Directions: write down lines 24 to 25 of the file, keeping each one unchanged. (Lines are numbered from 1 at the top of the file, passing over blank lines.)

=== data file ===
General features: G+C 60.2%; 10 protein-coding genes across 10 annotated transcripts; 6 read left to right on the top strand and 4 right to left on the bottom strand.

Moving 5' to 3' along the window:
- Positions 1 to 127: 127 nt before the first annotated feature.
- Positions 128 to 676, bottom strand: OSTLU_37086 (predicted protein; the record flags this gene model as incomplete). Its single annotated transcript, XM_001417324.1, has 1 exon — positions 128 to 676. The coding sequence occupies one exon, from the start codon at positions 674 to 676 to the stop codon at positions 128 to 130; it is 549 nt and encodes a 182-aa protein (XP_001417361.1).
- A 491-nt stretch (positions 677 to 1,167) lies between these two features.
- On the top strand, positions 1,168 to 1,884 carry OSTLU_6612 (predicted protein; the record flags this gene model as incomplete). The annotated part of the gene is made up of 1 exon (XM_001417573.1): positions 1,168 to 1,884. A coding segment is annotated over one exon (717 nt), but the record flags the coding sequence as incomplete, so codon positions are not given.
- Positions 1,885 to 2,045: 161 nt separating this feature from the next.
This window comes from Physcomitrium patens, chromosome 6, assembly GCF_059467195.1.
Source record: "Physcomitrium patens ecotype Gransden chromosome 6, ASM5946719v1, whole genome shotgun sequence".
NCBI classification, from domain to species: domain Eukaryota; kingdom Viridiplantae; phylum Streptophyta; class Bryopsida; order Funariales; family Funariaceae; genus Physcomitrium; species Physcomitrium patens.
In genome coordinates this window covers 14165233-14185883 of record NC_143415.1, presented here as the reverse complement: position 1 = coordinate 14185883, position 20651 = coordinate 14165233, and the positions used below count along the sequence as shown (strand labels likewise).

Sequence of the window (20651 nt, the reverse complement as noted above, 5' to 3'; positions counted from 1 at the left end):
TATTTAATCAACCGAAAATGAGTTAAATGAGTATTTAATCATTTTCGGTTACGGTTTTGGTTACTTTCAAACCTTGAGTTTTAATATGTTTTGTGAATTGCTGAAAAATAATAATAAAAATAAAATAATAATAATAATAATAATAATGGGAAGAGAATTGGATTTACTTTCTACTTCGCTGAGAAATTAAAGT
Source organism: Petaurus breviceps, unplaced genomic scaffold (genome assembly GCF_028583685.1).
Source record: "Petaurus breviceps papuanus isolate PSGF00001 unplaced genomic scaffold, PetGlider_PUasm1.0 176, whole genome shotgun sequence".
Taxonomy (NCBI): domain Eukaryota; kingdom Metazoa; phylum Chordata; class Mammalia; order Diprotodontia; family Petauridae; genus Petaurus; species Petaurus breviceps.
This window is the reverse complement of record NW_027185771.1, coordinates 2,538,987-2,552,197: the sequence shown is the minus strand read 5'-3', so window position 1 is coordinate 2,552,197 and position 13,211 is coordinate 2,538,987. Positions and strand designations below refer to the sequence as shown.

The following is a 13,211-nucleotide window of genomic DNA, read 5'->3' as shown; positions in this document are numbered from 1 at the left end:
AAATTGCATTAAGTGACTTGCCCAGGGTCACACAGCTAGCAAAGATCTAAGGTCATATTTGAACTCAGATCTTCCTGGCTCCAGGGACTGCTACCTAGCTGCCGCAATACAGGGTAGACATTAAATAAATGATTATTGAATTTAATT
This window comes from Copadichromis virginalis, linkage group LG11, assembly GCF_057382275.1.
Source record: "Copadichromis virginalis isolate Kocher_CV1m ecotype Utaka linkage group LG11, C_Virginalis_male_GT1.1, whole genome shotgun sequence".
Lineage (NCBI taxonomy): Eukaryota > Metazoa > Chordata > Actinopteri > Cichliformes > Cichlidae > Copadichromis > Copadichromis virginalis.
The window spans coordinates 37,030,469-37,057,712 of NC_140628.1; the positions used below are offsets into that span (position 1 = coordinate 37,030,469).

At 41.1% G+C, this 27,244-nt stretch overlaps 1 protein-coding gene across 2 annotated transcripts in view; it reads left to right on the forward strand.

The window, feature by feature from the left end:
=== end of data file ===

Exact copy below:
At 41.1% G+C, this 27,244-nt stretch overlaps 1 protein-coding gene across 2 annotated transcripts in view; it reads left to right on the forward strand.

The window, feature by feature from the left end: